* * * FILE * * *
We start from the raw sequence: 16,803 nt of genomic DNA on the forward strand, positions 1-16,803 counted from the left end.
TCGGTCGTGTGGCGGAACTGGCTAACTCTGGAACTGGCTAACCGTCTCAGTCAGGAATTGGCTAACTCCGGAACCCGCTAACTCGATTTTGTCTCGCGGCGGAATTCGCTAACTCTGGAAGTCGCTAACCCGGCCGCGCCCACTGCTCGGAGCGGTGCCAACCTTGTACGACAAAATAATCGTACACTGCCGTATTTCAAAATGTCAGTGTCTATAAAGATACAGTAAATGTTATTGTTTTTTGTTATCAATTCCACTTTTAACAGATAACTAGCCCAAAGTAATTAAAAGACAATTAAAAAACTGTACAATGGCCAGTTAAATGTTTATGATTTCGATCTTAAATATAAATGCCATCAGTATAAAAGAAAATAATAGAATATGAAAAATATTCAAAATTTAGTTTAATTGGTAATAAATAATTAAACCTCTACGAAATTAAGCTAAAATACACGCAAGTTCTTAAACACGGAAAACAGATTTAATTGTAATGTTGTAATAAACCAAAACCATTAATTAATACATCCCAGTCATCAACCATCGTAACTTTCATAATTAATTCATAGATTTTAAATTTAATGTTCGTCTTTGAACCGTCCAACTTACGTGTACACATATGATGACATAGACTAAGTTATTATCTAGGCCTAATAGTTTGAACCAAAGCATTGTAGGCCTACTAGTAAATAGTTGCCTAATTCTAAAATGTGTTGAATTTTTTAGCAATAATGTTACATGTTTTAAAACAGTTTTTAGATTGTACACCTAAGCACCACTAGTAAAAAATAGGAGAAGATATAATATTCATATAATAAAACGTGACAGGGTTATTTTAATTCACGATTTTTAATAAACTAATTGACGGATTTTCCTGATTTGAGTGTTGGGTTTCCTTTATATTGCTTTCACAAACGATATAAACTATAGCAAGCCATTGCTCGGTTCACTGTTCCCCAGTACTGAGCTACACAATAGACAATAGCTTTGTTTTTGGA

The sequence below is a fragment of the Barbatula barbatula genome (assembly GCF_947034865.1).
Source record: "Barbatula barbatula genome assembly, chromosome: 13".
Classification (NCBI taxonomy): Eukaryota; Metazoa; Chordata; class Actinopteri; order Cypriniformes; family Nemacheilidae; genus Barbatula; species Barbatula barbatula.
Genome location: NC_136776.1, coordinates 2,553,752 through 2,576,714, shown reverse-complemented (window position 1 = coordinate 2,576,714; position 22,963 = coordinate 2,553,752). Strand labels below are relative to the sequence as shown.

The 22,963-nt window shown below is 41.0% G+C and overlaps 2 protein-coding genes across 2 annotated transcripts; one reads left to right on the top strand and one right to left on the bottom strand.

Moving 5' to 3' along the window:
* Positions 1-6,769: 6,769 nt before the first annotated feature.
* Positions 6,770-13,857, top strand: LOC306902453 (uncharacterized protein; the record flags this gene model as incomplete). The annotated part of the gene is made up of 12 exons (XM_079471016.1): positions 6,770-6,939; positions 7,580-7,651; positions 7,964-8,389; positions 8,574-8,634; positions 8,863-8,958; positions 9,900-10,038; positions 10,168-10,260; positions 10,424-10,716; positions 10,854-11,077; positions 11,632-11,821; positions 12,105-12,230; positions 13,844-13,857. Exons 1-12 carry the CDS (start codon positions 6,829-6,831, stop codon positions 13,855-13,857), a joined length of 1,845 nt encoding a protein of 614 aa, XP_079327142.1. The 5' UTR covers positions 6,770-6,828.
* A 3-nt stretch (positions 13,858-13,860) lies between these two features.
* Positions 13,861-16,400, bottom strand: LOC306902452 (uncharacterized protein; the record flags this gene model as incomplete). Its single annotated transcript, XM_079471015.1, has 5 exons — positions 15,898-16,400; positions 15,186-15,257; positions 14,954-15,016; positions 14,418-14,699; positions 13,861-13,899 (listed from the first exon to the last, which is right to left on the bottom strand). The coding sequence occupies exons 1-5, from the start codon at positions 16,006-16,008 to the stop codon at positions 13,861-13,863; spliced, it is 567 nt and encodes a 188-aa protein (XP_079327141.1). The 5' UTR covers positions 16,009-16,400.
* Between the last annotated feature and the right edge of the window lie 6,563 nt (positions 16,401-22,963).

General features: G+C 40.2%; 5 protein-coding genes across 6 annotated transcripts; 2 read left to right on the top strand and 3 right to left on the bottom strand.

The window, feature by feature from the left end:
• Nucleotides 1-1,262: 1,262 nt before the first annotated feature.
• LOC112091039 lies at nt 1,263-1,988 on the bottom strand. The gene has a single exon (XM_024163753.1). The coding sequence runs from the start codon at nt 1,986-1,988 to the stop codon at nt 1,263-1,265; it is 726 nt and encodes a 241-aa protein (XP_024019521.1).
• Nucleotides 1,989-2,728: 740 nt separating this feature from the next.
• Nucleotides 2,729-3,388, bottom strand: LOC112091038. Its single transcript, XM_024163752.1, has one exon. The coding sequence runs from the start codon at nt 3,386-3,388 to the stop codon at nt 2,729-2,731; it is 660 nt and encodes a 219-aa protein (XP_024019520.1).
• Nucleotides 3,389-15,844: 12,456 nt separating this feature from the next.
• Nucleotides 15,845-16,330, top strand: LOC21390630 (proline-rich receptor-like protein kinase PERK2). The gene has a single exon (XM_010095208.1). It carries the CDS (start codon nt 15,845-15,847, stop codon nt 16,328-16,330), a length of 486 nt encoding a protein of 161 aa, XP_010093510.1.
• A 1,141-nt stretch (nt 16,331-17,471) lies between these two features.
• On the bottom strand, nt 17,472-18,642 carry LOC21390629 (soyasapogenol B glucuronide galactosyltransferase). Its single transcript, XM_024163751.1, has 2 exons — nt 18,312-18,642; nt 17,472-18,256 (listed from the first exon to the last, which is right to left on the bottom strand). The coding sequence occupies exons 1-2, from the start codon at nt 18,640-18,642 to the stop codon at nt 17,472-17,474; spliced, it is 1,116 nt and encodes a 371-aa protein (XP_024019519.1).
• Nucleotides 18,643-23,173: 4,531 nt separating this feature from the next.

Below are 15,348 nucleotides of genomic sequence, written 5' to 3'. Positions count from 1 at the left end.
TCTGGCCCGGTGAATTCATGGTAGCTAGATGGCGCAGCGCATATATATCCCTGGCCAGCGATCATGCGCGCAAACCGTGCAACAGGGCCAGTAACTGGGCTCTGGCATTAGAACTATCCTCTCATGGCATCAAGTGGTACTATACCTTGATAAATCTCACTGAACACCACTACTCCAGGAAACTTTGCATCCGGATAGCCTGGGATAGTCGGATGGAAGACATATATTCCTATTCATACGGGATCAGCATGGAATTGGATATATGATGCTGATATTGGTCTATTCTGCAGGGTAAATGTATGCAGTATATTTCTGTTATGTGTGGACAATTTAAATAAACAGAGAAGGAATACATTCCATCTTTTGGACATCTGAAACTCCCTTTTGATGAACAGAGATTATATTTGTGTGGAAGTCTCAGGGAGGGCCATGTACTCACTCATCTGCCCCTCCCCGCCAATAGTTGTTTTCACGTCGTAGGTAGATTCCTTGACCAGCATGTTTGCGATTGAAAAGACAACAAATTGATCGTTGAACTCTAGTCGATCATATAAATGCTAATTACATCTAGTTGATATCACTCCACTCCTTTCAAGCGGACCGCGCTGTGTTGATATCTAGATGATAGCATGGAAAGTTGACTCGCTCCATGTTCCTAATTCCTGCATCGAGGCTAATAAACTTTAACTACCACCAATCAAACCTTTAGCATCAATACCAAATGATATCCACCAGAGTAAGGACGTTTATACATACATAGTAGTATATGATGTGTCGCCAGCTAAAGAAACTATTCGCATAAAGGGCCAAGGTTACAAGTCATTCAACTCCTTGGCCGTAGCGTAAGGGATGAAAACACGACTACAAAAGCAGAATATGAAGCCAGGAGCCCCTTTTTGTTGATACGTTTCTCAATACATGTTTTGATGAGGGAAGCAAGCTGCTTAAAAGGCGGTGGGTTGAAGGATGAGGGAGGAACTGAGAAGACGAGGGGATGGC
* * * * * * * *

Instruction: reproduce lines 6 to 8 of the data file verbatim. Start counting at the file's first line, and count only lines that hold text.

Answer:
Genome location: NC_136776.1, coordinates 2,553,752 through 2,576,714, shown reverse-complemented (window position 1 = coordinate 2,576,714; position 22,963 = coordinate 2,553,752). Strand labels below are relative to the sequence as shown.

The 22,963-nt window shown below is 41.0% G+C and overlaps 2 protein-coding genes across 2 annotated transcripts; one reads left to right on the top strand and one right to left on the bottom strand.

Moving 5' to 3' along the window: